'It’s interesting how mental state can influence the work I create (this will obviously apply to many other areas of life), built up frustrations of the time left me seeing nothing of interest.'


This is of a cafe that is near me on the Southside of Glasgow. Since I have taken this photo they have redecorated the interior of the place. Which is a shame. The colours and textures of how it was were lovely. Now, sadly, something more minimal and plain greets passers-by. Here in this image is a reflection of an older couple waiting outside the cafe, they’re typical of who would normally frequent the cafe. I had persisted for quite a while to try and photograph something that reflected on the nature of this cafe, I think I just about achieved it with this image.


As I mentioned it saddened me to see this change. I wonder what newcomers may think about the cafe as well as those well-kent to those serving the tea and coffee. Would there be a difference of opinion? Change is supposed to herald an improvement over the way things were, I’m somewhat doubtful of that in all instances and I find people and places fascinating that hold on to themselves in the face of all modern modifications. So this is my document to this wee place I liked walking past and looking in, which will never be the same again.

This is an image that was taken during the UK’s third lockdown. Which I think has proven to be the most challenging. Such a limited life bookended by the infrequent greetings of sunlight. Light and colour is everything to my work and how I see the world, so lessons learned in the past have served me well. Persisting in my walking efforts I found myself in an area of Glasgow I had never visited before, I went with a friend and it was thanks to his recommendation that we ended up here. There is this small group of modern flats that have this wonderful orange fencing, rounded hedges and matching orange front doors.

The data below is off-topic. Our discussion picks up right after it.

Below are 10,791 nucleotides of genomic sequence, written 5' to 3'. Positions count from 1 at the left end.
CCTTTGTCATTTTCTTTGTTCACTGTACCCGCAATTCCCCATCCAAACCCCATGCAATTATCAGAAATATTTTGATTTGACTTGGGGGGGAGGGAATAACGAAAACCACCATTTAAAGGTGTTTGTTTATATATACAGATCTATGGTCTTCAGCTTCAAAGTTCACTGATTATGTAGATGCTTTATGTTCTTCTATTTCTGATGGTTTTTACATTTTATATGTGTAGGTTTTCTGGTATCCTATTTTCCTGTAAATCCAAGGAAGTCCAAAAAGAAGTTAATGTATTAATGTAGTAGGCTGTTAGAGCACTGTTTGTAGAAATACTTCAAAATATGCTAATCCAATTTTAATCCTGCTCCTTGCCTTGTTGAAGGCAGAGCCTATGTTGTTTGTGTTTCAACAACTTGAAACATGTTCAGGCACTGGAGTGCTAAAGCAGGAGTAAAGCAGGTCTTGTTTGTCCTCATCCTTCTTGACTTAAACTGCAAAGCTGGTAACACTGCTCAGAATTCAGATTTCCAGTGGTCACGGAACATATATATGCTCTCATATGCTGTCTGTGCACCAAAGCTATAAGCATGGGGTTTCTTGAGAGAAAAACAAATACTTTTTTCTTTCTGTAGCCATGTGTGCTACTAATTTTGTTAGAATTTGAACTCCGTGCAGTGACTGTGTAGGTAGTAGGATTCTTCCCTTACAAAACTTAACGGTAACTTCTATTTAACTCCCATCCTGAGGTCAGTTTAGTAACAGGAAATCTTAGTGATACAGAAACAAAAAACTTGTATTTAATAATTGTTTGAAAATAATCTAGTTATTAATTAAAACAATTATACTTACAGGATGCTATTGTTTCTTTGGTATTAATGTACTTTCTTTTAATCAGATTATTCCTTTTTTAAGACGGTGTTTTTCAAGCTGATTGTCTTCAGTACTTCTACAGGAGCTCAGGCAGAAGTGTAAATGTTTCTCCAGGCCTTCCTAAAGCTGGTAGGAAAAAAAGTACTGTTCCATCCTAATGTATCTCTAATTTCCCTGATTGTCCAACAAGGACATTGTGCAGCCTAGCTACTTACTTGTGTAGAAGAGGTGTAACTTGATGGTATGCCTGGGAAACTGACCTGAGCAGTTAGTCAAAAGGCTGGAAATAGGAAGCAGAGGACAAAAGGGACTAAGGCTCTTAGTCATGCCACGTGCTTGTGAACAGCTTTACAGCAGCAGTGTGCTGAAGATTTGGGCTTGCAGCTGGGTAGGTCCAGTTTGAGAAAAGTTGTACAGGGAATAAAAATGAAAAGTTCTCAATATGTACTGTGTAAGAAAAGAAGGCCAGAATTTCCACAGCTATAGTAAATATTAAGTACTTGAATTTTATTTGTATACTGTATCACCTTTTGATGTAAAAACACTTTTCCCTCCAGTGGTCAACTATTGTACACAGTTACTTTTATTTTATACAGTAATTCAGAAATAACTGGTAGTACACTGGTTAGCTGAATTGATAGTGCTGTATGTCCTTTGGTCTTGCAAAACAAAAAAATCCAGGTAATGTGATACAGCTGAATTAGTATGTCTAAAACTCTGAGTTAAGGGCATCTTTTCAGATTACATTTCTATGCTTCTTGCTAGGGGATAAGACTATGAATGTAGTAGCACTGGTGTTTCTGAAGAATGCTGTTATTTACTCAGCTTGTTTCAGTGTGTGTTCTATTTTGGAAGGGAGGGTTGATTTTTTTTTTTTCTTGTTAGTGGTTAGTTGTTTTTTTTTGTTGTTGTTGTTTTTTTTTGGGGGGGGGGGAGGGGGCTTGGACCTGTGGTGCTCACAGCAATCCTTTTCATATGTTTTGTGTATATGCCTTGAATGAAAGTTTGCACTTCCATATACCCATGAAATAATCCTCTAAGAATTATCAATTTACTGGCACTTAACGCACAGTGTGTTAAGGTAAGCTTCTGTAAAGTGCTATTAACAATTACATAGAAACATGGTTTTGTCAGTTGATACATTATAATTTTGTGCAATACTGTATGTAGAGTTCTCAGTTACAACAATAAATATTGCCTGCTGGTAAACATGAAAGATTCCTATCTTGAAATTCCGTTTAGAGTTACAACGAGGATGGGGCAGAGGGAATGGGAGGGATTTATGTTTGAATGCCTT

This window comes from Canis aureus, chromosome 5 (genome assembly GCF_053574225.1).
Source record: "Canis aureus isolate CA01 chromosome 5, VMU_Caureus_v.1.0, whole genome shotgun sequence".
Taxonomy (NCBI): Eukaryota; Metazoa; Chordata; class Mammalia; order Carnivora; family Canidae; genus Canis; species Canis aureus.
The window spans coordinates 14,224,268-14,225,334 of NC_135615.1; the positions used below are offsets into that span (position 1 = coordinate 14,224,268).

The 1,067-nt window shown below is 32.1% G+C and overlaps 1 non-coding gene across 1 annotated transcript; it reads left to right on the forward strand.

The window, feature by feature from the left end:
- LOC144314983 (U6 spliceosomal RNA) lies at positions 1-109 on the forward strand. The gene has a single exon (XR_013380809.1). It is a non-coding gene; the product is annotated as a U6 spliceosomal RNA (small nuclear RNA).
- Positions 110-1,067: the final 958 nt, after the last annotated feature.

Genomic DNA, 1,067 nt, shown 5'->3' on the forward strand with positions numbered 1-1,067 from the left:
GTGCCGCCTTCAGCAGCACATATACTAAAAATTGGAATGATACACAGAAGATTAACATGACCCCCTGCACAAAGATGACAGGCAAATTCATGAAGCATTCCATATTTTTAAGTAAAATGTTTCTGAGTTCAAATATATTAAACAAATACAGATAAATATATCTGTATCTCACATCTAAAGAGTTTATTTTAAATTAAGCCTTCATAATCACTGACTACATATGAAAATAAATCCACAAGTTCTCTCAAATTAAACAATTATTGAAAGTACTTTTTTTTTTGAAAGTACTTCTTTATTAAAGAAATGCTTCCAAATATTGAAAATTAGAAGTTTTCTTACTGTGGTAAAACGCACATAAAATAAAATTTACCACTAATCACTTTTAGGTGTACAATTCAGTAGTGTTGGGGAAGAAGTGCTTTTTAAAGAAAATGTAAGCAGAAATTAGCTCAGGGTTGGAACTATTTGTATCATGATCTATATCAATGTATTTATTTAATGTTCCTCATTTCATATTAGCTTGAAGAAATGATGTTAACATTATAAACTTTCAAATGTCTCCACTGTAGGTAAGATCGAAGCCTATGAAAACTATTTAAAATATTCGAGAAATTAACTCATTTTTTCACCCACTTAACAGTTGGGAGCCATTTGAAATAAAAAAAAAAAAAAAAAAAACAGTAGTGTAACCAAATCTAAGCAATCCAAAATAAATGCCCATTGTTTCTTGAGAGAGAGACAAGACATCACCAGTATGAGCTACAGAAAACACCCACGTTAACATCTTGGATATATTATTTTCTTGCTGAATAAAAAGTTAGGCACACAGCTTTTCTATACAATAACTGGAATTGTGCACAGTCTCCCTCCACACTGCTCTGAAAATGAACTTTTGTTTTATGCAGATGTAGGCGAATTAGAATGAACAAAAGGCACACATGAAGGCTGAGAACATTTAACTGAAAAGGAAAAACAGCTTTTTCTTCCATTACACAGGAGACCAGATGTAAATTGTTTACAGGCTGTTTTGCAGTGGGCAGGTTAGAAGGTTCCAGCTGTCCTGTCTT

When I look at this image I find it hard to believe it’s Glasgow. It feels too exuberant or playful. I love the contrast of shapes in this image. The varying squares and rectangles of the door, windows and brickwork met by the cheerful forms below. And what sort of person lives here? I’d love to know. For me it also illustrates the moment we find ourselves in…locked down, blinds turned down, a shadow cast over the door impeding any opening. There is potential and fun out there, even at our doorstep but so much of it is off-limits. And what will our own personal worlds be like when we can once again step outside the boundaries we have set ourselves in this time?

Find more of Niall's photos & follow his work on Instagram.